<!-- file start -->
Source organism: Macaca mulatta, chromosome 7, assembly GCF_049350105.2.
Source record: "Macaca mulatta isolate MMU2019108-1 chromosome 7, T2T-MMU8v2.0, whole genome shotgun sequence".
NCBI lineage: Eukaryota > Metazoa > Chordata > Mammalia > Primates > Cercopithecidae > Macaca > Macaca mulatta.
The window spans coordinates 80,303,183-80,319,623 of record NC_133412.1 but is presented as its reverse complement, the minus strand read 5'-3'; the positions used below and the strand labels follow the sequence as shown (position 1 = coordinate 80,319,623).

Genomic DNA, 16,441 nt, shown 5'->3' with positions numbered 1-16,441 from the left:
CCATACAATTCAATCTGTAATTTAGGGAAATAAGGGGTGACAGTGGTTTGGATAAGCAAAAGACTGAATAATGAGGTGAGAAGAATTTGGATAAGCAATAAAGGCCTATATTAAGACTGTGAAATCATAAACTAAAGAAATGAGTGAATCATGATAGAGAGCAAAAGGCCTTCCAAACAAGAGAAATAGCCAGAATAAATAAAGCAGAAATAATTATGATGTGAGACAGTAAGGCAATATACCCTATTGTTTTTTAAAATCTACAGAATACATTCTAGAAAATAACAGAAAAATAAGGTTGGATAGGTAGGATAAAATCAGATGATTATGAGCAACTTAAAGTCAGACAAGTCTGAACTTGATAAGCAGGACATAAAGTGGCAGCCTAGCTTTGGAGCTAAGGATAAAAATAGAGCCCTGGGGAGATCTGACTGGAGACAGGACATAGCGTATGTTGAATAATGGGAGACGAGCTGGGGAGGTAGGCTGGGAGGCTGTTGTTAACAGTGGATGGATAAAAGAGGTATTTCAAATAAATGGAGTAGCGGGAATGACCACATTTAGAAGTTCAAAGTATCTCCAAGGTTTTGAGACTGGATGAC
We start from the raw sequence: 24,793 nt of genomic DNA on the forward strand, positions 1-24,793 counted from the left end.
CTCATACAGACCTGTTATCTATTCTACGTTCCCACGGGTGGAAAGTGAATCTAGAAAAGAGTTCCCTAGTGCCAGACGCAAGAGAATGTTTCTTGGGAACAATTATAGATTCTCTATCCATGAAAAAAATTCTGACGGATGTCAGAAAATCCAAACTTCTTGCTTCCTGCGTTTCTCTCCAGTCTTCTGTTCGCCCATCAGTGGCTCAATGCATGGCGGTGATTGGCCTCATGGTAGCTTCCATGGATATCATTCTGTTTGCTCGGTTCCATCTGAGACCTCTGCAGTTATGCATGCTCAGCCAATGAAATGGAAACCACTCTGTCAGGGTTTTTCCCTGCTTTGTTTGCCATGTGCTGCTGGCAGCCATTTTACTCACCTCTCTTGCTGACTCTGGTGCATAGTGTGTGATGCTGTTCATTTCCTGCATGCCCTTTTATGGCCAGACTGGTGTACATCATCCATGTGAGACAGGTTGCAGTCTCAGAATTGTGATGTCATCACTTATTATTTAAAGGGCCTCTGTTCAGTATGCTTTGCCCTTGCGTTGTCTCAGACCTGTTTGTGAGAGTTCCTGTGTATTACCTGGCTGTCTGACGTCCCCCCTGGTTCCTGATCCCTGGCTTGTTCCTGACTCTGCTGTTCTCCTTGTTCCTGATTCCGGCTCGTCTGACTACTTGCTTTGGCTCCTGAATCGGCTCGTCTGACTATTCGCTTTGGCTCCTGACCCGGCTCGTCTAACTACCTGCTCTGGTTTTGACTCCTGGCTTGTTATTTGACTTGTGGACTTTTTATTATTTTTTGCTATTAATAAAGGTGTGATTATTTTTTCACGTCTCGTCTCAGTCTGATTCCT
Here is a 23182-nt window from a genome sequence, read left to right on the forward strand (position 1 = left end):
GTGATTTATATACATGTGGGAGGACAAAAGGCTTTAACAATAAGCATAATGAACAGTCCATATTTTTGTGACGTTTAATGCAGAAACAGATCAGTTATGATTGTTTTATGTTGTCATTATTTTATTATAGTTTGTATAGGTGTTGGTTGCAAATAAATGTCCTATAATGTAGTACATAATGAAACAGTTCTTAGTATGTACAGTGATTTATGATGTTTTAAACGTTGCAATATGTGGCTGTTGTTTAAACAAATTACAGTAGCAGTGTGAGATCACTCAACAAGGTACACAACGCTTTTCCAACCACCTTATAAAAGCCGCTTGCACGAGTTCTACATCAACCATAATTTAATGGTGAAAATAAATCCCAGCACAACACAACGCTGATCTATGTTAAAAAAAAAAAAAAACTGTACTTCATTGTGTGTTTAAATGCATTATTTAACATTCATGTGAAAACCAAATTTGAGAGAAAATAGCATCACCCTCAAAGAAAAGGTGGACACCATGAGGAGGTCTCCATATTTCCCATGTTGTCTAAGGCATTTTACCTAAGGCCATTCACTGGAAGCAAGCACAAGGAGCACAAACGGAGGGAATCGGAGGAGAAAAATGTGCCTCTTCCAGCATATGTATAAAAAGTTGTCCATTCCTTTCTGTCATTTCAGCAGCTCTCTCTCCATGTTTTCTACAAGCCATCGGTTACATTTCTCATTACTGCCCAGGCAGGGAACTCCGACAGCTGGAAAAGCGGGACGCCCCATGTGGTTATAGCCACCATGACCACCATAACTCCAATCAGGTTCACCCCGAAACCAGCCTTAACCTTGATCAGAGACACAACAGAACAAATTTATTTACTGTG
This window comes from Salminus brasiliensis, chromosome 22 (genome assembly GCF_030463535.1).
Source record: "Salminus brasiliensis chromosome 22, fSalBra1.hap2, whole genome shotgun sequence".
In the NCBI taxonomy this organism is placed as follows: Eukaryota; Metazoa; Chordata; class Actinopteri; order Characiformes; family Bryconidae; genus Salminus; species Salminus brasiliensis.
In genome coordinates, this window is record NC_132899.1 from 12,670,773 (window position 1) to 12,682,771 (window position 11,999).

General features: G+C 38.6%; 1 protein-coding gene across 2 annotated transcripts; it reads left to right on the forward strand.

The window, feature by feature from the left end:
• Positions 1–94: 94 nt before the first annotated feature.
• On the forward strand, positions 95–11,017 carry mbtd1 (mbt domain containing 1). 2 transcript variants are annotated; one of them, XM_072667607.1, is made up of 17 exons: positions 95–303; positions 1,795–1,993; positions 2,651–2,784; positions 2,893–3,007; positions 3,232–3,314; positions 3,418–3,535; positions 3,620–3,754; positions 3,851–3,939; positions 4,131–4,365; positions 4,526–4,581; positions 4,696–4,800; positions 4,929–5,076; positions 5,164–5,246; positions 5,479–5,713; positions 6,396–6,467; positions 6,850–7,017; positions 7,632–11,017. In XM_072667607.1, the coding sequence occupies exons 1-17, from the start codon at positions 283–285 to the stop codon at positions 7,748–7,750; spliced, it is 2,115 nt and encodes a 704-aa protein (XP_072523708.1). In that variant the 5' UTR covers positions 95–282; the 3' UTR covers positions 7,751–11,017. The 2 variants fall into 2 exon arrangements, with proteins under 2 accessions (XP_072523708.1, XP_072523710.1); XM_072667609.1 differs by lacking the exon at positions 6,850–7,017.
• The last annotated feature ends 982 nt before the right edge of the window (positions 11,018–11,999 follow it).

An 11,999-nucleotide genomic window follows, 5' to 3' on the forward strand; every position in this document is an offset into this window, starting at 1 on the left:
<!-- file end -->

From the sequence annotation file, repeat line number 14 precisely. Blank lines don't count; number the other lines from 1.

In genome coordinates, this window is record NC_132899.1 from 12,670,773 (window position 1) to 12,682,771 (window position 11,999).